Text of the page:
# Shell function to execute command and redirect output

I am not so familiar with shell script syntax and protocols.

I have written following function which accepts

• a command string as a mandetory parameter
• ignore error as an optional parameter

--

function quit {
\rm -f "~/script.lock"
exit
}

function abnormal_quit {
echo $'\n' echo "Script Execution Terminated Abnormally.." echo "STATUS :: FAIL" quit } function exec_cmd { command="$1"
continue_on_error="true"
if [ -z "$2" ]; then continue_on_error="false" fi echo "========================================================" echo "Executing command :-" echo "$command ....."

if ${command[@]} then echo "Command Executed successfully with return code :$?"
echo "COMMAND - $command" echo "===============================================================" echo$'\n'
else
echo "Failed to execute command with return code :- $?" echo "COMMAND -$command"
echo "==============================================================="
echo $'\n' if [$continue_on_error == "false" ]; then
abnormal_quit
fi
fi
}

log_file="output.log"
exec_cmd "ls -lrt >> $log_file"  If I execute above shell script it gives me following error [root@localhost data]# sh test.sh ======================================================== Executing command :- ls -lrt >> log.out ..... ls: >>: No such file or directory ls: log.out: No such file or directory Failed to execute command with return code :- 2 COMMAND - ls -lrt >> log.out =============================================================== Script Execution Terminated Abnormally.. STATUS :: FAIL  The issue here is - The shell script assume "ls -lrt >> log.out" as a single command and the redirection arrows are considered as an filename argument to the "ls" command. Hence throws an error ">>: No such file or directory" - exec_cmd "ls -lrt" >>$log_file not work? –  Bob Vale Sep 17 '13 at 11:38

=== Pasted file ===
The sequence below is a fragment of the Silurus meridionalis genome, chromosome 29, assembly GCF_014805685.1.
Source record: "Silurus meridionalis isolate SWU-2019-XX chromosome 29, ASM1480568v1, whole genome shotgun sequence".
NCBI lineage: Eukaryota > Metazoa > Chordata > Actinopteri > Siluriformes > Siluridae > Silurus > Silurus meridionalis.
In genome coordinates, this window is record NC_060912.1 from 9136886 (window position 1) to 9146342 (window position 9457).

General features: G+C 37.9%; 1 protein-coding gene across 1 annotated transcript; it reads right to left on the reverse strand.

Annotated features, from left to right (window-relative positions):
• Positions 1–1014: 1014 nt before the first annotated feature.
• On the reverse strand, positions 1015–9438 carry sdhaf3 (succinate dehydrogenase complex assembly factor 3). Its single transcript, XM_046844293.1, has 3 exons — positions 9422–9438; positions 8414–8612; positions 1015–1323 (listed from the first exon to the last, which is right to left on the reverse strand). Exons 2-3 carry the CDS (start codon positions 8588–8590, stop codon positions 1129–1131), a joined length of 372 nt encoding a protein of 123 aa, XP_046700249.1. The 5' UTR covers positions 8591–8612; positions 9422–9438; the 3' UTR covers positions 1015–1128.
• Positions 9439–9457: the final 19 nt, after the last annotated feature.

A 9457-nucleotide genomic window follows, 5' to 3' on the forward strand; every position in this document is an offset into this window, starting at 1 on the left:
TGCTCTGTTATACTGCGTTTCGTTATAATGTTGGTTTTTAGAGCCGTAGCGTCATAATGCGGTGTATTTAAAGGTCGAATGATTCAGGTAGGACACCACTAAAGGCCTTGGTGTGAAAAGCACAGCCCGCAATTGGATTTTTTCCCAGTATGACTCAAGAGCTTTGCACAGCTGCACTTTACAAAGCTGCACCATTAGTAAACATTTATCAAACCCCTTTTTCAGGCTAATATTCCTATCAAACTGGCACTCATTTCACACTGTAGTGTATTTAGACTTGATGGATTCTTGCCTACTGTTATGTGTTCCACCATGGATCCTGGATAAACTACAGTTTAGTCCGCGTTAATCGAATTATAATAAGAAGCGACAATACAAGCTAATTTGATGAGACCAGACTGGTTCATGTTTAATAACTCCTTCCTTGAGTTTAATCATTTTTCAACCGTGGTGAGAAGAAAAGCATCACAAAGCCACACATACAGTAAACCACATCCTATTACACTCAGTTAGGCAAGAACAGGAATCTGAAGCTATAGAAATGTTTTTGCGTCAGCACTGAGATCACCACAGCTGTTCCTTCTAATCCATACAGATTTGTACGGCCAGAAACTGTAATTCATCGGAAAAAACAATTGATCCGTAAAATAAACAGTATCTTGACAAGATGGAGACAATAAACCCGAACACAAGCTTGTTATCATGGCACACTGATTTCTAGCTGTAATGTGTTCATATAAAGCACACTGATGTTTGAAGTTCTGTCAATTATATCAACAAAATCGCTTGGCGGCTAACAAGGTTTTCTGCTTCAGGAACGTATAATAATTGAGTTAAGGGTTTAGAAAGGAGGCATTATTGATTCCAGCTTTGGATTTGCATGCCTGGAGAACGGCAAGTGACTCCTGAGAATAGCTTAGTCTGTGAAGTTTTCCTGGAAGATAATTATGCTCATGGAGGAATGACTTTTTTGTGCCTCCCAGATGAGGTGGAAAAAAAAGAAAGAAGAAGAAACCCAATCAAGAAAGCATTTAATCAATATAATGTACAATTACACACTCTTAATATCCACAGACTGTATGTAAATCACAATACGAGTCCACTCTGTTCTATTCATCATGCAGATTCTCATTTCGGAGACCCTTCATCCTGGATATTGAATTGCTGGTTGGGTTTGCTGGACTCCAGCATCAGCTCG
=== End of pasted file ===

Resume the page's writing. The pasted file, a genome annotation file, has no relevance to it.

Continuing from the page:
Bob I think it will output the result of exec_cmd function to the file, not ls -lrt –  Kelu Thatsall Sep 17 '13 at 11:39
Imho, you should try with executing this command inside the script with command=$1 – Kelu Thatsall Sep 17 '13 at 11:41 ## 3 Answers You can use eval to execute a command contained within a string. Try this: if eval "$command"
then

-
Did not work again... Can you please run the same script on your machine and let me know if it works for you? –  Abhishek Kulkarni Sep 17 '13 at 11:48
yes, it worked perfectly for me. Did you use exactly what I said in my answer? –  dogbane Sep 17 '13 at 11:49
eval is a good sultion, I give it a plus. You can just write eval "$1" just for test inside your function and you will see it works. – Kelu Thatsall Sep 17 '13 at 11:57 This worked for me now... I missed double quotes.. – Abhishek Kulkarni Sep 17 '13 at 12:11 Try executing the command with command=$1


Remember the command will get executed the moment the script is in this line, not later and command variable will hold the results of this command execution

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It also did not work for me... –  Abhishek Kulkarni Sep 17 '13 at 11:52
That's true. I want to know why it doesn't work though :) I made a question here: stackoverflow.com/questions/18849567/… –  Kelu Thatsall Sep 17 '13 at 12:15

Since you are not familiar with the syntax and protocols. Please get to know them first. It is not too much to read like network protocols.

First of all - decide on the type of the shell that you want to use. Syntax do change based on this.

Secondly from the scripts requirement, make sure you verify your mandatory parameter with a simple if statement check, else things are bound to go down.